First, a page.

Stormwater Magazine – Nov/Dec 2011 issue – cover (475p)
The article by Kim Stephens and Jim Dumont is a thoughtful review of the divergent goals of rainwater management in the US and Canada written from a British Columbia perspective.
“The region has committed to protect and restore an interconnected network of habitat and green space, account for ecosystem services, and enhance the connection between people and nature. Over time, the outcome of a landscape-based approach is a new watershed,” stated Kim Stephens.
The program encourages organizations to make a commitment to the environment. Healthy streams, even very small ones, are an asset to the community.
From Pipe Dreams to Healthy Streams: An Integrated Stormwater Management Plan for Still Creek Watershed
“Metro Vancouver will continue to work with the member municipalities to complete the remaining actions. Vancouver and Burnaby are implementing the actions that are specific to each municipality and continue to collaborate with Metro Vancouver on the joint action items,” stated Ed von Euw.
Studies in Salt Lake County, Utah, help determine whether first flush exists in the region and the implications for choosing stormwater treatment systems.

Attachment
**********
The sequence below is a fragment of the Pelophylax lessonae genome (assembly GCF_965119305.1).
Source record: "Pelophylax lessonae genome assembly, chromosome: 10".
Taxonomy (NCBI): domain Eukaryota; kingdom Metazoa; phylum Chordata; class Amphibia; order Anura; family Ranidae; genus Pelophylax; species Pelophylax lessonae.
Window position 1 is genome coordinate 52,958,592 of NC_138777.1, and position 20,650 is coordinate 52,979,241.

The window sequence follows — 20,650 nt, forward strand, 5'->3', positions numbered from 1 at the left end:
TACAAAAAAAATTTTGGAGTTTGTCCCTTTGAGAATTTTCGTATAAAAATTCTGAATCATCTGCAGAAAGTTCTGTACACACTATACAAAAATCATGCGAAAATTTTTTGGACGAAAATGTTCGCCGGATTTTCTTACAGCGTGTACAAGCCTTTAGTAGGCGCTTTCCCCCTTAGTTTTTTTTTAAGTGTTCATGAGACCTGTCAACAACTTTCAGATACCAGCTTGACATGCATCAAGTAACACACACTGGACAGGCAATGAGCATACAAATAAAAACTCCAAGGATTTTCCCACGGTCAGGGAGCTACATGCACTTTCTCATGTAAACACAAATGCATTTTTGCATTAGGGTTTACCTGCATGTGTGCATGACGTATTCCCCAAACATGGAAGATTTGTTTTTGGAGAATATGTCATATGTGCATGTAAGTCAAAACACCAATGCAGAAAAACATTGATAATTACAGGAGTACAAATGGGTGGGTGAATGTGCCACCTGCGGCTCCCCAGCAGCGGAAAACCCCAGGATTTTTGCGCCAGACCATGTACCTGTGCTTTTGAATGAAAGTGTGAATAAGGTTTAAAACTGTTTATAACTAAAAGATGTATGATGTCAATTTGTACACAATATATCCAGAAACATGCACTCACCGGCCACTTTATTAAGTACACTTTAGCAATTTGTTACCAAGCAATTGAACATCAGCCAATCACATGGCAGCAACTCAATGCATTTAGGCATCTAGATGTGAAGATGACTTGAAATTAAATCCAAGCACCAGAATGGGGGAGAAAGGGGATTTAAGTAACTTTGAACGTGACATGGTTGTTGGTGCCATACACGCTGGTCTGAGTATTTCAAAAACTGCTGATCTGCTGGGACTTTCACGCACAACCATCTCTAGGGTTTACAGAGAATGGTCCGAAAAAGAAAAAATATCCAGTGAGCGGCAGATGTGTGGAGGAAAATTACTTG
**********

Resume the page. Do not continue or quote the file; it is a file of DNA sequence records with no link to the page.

More rational decisions on treatment system selection and design would occur if stormwater engineers adopted a concept long established in other branches of engineering: unit processes and unit operations
The briefing report on Multi-Functional Urban Green Infrastructure is aimed at policy-makers and practitioners and discusses the drivers and barriers to increasing green infrastructure provision in towns and cities.
Stomwater Treatment by Dr. Gary Minton – cover (198×270)
The distinction between the “engineered filter” and “nature’s filter” has blurred. The underdrain system is soil rather than pipes. The filter media is the native soil. But it is becoming more common to specify engineered media.
Local government action and support are resulting in a continuous increase of the number of LID projects which mimic natural rainwater processes such as infiltration.
John Slater MLA (120p)
Living Water Smart sets the direction for changes to use of water and development of land. One-third of the 45 actions in Living Water Smart either require legislative change or would be strengthened with changes to water laws.